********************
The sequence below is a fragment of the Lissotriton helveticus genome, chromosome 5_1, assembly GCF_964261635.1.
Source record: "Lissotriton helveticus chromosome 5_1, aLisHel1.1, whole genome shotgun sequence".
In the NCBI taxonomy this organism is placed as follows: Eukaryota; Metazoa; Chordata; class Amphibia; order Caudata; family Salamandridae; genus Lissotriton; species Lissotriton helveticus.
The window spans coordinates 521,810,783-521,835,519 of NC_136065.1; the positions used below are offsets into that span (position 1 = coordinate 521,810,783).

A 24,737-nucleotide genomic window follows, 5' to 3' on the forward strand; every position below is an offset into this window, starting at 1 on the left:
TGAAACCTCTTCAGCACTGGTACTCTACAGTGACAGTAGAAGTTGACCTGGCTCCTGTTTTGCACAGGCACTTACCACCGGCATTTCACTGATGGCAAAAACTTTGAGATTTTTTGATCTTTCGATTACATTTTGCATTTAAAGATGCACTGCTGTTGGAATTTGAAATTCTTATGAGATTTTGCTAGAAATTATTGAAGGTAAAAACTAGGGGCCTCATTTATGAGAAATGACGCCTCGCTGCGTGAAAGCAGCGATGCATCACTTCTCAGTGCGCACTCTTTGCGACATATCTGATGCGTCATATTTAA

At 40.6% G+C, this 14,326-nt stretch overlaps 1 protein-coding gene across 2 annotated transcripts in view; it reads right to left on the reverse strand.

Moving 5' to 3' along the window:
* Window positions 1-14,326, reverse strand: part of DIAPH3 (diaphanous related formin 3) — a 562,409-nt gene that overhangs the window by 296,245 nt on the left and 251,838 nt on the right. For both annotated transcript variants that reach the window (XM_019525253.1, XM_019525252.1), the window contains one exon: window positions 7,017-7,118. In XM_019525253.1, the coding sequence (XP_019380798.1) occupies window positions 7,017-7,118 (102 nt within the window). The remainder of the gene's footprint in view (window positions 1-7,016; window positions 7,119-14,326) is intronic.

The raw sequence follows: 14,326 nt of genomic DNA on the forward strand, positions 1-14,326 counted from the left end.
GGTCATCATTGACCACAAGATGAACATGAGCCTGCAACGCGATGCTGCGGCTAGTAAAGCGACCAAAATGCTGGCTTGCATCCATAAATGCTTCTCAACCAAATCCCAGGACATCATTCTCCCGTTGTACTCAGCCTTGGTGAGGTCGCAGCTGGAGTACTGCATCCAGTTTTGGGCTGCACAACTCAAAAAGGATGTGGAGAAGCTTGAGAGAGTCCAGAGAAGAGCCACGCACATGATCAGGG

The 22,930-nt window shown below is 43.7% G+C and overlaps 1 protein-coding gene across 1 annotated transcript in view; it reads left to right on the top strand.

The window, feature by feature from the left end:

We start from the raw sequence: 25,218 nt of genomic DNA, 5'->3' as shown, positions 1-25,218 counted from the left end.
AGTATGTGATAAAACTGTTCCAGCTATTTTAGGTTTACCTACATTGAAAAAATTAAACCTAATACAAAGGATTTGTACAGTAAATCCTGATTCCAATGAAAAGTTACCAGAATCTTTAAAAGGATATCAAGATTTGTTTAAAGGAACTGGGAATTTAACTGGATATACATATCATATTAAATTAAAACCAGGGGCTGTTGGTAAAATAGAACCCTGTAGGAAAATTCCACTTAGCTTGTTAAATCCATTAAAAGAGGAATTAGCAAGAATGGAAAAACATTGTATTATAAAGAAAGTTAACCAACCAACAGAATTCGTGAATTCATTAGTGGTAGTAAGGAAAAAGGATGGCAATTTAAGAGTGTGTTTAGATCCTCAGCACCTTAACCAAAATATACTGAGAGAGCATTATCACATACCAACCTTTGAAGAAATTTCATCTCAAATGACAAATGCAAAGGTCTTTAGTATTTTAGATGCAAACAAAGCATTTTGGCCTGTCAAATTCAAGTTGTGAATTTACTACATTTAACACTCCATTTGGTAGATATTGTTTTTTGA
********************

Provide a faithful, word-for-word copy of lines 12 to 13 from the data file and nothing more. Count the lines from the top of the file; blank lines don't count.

The 22,930-nt window shown below is 43.7% G+C and overlaps 1 protein-coding gene across 1 annotated transcript in view; it reads left to right on the top strand.

The window, feature by feature from the left end: